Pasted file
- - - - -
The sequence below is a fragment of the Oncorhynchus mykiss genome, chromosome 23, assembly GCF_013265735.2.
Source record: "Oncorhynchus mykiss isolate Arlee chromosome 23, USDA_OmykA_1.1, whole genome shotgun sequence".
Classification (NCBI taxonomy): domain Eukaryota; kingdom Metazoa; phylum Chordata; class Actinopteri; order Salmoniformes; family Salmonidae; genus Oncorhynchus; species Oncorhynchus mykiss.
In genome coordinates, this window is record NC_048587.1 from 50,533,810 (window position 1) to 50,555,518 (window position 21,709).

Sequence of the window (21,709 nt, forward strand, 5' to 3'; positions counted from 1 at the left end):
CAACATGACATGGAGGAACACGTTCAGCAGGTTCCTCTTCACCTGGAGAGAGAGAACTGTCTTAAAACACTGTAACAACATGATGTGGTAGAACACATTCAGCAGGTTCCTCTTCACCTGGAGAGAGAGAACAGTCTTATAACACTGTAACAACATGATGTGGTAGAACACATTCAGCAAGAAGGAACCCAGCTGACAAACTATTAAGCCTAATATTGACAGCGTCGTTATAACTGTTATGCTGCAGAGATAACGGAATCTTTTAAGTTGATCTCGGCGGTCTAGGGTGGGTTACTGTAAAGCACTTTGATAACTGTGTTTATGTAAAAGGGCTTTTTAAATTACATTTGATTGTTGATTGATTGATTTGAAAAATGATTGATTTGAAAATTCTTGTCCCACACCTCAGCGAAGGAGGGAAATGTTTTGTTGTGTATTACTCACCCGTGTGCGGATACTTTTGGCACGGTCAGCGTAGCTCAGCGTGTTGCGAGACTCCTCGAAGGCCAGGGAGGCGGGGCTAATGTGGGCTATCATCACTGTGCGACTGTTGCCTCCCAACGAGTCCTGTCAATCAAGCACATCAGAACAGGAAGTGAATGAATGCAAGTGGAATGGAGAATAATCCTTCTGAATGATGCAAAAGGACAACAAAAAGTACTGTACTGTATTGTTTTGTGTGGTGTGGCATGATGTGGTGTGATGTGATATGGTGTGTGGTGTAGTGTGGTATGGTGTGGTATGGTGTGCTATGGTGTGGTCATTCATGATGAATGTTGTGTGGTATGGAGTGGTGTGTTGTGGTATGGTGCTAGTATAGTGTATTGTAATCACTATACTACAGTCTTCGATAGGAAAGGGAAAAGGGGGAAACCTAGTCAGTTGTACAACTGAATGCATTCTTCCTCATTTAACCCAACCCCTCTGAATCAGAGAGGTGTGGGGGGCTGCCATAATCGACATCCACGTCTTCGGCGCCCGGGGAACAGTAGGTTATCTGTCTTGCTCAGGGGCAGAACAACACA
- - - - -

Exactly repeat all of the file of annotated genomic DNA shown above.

The sequence below is a fragment of the Oncorhynchus mykiss genome, chromosome 23, assembly GCF_013265735.2.
Source record: "Oncorhynchus mykiss isolate Arlee chromosome 23, USDA_OmykA_1.1, whole genome shotgun sequence".
Classification (NCBI taxonomy): domain Eukaryota; kingdom Metazoa; phylum Chordata; class Actinopteri; order Salmoniformes; family Salmonidae; genus Oncorhynchus; species Oncorhynchus mykiss.
In genome coordinates, this window is record NC_048587.1 from 50,533,810 (window position 1) to 50,555,518 (window position 21,709).

Sequence of the window (21,709 nt, forward strand, 5' to 3'; positions counted from 1 at the left end):
CAACATGACATGGAGGAACACGTTCAGCAGGTTCCTCTTCACCTGGAGAGAGAGAACTGTCTTAAAACACTGTAACAACATGATGTGGTAGAACACATTCAGCAGGTTCCTCTTCACCTGGAGAGAGAGAACAGTCTTATAACACTGTAACAACATGATGTGGTAGAACACATTCAGCAAGAAGGAACCCAGCTGACAAACTATTAAGCCTAATATTGACAGCGTCGTTATAACTGTTATGCTGCAGAGATAACGGAATCTTTTAAGTTGATCTCGGCGGTCTAGGGTGGGTTACTGTAAAGCACTTTGATAACTGTGTTTATGTAAAAGGGCTTTTTAAATTACATTTGATTGTTGATTGATTGATTTGAAAAATGATTGATTTGAAAATTCTTGTCCCACACCTCAGCGAAGGAGGGAAATGTTTTGTTGTGTATTACTCACCCGTGTGCGGATACTTTTGGCACGGTCAGCGTAGCTCAGCGTGTTGCGAGACTCCTCGAAGGCCAGGGAGGCGGGGCTAATGTGGGCTATCATCACTGTGCGACTGTTGCCTCCCAACGAGTCCTGTCAATCAAGCACATCAGAACAGGAAGTGAATGAATGCAAGTGGAATGGAGAATAATCCTTCTGAATGATGCAAAAGGACAACAAAAAGTACTGTACTGTATTGTTTTGTGTGGTGTGGCATGATGTGGTGTGATGTGATATGGTGTGTGGTGTAGTGTGGTATGGTGTGGTATGGTGTGCTATGGTGTGGTCATTCATGATGAATGTTGTGTGGTATGGAGTGGTGTGTTGTGGTATGGTGCTAGTATAGTGTATTGTAATCACTATACTACAGTCTTCGATAGGAAAGGGAAAAGGGGGAAACCTAGTCAGTTGTACAACTGAATGCATTCTTCCTCATTTAACCCAACCCCTCTGAATCAGAGAGGTGTGGGGGGCTGCCATAATCGACATCCACGTCTTCGGCGCCCGGGGAACAGTAGGTTATCTGTCTTGCTCAGGGGCAGAACAACACA